We had been granted access to Taylor’s anxious part, and we learned that it was trying to fend off another part that held existential dread. The anxiety serves to remind her of things she can fix, while the dread tells her to “do something!” about big problems in the world that she can’t actually fix.
As she talked to it, the existential dread part opened up and told us that it’s trying to keep her empathetic part from getting hurt.
In connecting with her empathetic part, we reached the deepest level in our journey, the burdened part that drives the protective behaviors.
The empathetic part had it rough, because Taylor’s job constantly exposes her to the suffering that our unjust society causes. The part expressed a need for more social support so it could empathize with people’s happiness, too.
All along, we’d been focusing on the overwhelm of catching up on chores, but the ultimate aim of the housework goal was really to socialize more. Now, we understood where that cry for more socializing was coming from. I like to say that parts work gives you what you need, not just what you want. If I had just motivated Taylor to do her housework and held her accountable to it, we probably wouldn’t have found this part that needed our help.
The empathetic part told Taylor that it was carrying emotional burdens that it wanted a break from, but it was afraid that if it let them go forever, Taylor would become uncaring. I know that Taylor’s core self will always care for others, but it’s important to respect parts’ concerns. I suggested that the part could take a break from the burdens by putting them in a mental box for safe keeping, and the part liked that idea.
Session 9: Addressing Current and Future Empathy Fatigue
The empathetic part had enjoyed leaving its burdens in a box, but it had accumulated more burdens from her job in the meantime. So we took a two-pronged approach to both address the current burdens and leave the part more resilient to future ones.
- We invited the empathetic part to release any burdens it doesn’t need. The part decided to burn imaginary effigies of things that it had been feeling bad about that Taylor no longer had any control over. (It chose to keep its general empathy, because Taylor doesn’t want to fall prey to the tendency to empathize with a specific person but not with large groups of people, like those in poverty.)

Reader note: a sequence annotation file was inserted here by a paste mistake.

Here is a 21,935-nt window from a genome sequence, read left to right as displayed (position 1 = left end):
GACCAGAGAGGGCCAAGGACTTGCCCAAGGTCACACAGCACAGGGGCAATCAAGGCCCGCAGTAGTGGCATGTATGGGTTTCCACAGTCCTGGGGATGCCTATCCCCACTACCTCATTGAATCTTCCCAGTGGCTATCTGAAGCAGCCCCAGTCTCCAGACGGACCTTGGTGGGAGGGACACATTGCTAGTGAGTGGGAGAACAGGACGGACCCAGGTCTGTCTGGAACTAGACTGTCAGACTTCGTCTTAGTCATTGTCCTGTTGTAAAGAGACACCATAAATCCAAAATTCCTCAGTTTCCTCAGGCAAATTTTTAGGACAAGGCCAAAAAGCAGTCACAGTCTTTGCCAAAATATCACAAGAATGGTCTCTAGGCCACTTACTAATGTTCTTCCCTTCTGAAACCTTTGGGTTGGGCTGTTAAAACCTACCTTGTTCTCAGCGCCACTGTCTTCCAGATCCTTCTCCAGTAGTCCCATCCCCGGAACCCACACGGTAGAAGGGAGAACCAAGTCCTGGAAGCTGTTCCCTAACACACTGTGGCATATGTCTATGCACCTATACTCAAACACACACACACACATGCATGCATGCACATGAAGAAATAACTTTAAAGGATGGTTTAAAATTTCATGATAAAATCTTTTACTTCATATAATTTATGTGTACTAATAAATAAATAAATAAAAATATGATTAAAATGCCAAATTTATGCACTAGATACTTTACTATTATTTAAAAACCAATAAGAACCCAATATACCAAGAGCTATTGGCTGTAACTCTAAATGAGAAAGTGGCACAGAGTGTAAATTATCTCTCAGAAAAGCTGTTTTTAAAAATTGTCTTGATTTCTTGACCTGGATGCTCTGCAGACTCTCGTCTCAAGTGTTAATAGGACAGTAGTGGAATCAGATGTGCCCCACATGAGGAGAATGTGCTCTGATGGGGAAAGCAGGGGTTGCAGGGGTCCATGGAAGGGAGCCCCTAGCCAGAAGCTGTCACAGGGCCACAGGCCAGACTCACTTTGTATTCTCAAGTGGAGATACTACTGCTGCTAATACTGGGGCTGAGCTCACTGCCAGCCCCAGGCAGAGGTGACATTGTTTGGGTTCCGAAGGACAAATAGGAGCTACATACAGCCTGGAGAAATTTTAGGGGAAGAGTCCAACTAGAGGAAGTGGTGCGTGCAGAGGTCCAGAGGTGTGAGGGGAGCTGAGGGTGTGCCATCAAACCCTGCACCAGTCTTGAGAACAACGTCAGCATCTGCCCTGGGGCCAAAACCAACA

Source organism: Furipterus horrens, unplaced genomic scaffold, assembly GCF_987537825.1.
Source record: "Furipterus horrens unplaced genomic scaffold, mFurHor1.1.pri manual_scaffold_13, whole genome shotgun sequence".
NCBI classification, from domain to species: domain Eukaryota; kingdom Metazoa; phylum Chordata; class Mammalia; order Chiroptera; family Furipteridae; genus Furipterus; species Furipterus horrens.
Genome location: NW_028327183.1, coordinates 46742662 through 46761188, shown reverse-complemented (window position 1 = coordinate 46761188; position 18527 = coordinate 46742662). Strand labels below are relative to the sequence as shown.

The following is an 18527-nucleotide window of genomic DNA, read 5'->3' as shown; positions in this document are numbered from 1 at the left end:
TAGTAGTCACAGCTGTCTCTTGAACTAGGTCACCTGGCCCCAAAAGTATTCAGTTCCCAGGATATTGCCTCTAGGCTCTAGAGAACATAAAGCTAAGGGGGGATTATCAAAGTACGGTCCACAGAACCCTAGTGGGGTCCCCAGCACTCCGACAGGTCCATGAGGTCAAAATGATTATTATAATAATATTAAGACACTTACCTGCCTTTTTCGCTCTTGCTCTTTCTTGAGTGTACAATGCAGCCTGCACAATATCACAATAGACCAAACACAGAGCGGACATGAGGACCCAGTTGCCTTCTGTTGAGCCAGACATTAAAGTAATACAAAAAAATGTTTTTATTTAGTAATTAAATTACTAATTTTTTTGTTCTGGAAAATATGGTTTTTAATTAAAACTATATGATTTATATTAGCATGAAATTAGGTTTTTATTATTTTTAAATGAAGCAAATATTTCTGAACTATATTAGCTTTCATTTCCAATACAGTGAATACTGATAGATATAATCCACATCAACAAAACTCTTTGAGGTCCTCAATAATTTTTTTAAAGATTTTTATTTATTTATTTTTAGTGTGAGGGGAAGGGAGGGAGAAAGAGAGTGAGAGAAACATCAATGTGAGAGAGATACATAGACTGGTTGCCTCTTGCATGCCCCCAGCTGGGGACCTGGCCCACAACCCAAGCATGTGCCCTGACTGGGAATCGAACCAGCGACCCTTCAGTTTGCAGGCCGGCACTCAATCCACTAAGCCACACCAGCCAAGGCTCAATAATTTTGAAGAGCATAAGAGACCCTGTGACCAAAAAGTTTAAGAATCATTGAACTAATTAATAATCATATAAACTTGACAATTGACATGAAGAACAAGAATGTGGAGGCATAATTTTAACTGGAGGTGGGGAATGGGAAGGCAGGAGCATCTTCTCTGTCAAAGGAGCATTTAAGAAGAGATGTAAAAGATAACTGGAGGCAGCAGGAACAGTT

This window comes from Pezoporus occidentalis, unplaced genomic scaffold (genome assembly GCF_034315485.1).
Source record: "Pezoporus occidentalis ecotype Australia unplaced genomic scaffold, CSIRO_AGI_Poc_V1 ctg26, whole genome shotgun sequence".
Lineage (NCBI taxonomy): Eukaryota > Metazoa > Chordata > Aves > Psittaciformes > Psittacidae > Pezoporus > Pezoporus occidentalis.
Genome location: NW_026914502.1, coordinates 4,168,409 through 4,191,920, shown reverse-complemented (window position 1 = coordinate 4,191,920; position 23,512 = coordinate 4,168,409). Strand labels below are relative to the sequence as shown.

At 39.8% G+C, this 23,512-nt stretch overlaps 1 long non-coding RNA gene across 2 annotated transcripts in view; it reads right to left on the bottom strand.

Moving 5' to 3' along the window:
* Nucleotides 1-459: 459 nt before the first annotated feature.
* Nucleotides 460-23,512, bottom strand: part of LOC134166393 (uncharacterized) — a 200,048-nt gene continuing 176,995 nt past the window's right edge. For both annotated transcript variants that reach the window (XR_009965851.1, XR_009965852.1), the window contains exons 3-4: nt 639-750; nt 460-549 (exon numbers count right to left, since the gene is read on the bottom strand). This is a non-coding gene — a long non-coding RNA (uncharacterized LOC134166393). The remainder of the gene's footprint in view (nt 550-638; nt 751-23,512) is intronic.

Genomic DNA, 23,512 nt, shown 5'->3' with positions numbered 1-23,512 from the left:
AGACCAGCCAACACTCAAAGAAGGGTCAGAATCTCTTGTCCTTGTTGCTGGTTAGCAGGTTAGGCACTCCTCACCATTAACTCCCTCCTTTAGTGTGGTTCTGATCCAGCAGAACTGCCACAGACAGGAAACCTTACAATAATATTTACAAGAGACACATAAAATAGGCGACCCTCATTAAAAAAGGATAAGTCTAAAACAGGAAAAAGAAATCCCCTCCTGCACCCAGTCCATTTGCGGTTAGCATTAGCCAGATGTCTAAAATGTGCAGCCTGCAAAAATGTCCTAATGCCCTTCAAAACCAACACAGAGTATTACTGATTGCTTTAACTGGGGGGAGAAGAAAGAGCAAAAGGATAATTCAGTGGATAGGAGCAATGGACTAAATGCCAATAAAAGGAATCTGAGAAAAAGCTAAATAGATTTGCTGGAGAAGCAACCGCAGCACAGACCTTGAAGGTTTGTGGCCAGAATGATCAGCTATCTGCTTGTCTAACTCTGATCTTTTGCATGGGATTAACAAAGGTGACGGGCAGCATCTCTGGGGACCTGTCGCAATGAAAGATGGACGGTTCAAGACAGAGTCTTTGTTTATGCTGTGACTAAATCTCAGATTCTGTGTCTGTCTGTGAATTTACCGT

- We invited the empathetic part to feel Taylor’s compassion, and to notice how compassion is caring and yet doesn’t hurt as much as empathetically taking on another’s pain does. (What we often call “compassion fatigue” is actually “empathy fatigue.”) The part decided to use compassion more often in the future.
Then the empathetic part let Taylor know that it was driven to over-empathize by a feeling of guilt. This led us to a third way to help the empathetic part:
- We released the drive to over-empathize. The guilt-holding part joined the imaginary bonfire, burning the guilt it no longer needed and inviting in appreciation instead.
Session 10: Planning a Sustainable Way Forward
I like to end my coaching packages with a wrap-up session. We reviewed our work together and celebrated her wins. Then we discussed ways she could maintain the progress she’d made during coaching and what she wanted to do next. She plans to keep using some of the tools that she learned—especially the mental bonfires!
I’m so glad we stuck it out through the first several sessions when it wasn’t clear how much progress we would make. Our slow process of building trust with her parts paid off when they brought us to the crux of her issue—empathetic burnout—and to an even deeper insight about a hidden cause of that burnout. Over and over again, I find that the wisdom I encounter when I listen deeply to a person’s feelings surpasses any advice I would have given them.